Rep. Doyle's colleagues should learn from his example of how to respond when corporate interests dress up their agendas in populist clothing -- whether on net neutrality, financial reform, or any other issue.
The bottom line for net neutrality is not regulation for regulation's sake. How can consumers best be protected, and how can we be put into the best position to receive the benefits of competition and innovation?
Big phone and cable companies are so determined to dismantle consumer protections on the open Internet that they've spent millions to flip Congress against you. Earlier this week, many in Congress delivered.
In South America, internet growth is vibrant and Big Bandwidth Brazil is a reminder of why strong government oversight is necessary to mediate the interests of globalist telecoms and internet industries.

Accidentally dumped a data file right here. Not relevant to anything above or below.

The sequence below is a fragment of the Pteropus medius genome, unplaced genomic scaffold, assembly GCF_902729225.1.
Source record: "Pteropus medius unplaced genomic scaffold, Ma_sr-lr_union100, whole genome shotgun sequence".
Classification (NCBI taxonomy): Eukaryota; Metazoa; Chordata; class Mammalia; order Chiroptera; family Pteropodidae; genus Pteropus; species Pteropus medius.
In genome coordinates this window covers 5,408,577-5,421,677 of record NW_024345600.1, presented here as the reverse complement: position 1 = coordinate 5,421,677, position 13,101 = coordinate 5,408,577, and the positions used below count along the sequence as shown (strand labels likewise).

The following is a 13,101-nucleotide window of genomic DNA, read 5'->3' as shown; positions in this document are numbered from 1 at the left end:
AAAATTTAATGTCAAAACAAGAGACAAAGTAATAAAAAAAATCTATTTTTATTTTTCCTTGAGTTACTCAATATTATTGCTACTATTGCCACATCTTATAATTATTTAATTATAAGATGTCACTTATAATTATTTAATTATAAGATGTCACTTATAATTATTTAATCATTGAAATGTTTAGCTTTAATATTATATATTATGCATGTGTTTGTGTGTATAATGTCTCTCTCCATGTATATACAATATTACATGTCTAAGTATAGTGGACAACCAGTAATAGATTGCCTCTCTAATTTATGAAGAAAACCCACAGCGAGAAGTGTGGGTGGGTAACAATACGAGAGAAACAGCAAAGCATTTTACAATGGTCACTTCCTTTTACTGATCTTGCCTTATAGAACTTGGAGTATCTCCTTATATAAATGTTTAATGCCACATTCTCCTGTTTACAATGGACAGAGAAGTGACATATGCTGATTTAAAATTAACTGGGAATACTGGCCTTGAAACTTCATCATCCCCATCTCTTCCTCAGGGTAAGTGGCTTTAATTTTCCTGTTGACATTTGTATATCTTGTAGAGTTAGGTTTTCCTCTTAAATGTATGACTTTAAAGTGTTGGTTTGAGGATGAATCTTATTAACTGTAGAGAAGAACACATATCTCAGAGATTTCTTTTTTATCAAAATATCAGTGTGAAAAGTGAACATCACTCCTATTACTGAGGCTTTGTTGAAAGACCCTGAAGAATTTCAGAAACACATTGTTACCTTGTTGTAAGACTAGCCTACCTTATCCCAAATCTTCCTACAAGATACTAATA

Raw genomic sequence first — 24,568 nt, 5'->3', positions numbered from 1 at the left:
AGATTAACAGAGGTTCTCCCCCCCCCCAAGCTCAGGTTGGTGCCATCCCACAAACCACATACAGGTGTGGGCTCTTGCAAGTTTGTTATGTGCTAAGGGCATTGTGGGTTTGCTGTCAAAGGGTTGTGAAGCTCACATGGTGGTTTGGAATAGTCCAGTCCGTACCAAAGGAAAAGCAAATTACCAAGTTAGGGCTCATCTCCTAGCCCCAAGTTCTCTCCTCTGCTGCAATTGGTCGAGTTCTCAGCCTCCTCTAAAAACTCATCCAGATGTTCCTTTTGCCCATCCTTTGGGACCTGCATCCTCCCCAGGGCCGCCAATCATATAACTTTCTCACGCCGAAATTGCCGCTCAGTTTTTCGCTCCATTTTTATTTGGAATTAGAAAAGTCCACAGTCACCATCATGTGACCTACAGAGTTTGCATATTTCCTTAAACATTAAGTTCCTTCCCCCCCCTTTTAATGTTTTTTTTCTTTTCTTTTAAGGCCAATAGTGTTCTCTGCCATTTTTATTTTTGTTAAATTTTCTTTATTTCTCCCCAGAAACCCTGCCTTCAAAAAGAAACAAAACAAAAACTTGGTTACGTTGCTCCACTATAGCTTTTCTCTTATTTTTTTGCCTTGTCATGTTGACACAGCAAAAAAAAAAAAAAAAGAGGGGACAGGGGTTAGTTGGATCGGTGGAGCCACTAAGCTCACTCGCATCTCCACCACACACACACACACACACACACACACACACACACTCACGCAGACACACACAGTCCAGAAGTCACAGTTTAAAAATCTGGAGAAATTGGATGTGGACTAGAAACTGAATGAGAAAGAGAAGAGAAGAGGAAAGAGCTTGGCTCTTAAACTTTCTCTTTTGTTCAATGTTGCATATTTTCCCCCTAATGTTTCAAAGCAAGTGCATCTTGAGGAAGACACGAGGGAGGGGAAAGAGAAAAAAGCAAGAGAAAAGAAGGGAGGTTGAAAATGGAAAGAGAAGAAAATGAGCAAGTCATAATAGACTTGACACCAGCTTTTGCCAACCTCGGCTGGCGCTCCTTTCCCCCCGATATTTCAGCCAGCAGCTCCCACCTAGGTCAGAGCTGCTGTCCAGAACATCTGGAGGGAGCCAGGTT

Legal and agency experts are poring over the technical aspects of reclassifying broadband, but what has not been carefully examined is the economic impact this re-designation will have on investment decisions.
As agile new competitors are born on the web, companies like Viacom and Newscorp are all lobbying hard to protect their franchises and release them from the strictures of regulation that limit ownership and consolidation.
One of the more substantial concerns in international diplomacy circles relates to the potential example an over-reaching regulatory interpretation of net neutrality in the United States could set for the world.
With breathtaking hypocrisy, the phone and cable companies' K Street lobbyists are fighting an all-out war against the Net Neutrality proposal at the FCC that would protect Internet users from government or industry censorship.
AT&T is once again swarming all over Capitol Hill getting their pet legislators to sign yet another disingenuous letter, this time claiming that consumer protection, universal service, and other much needed items are just a "distraction".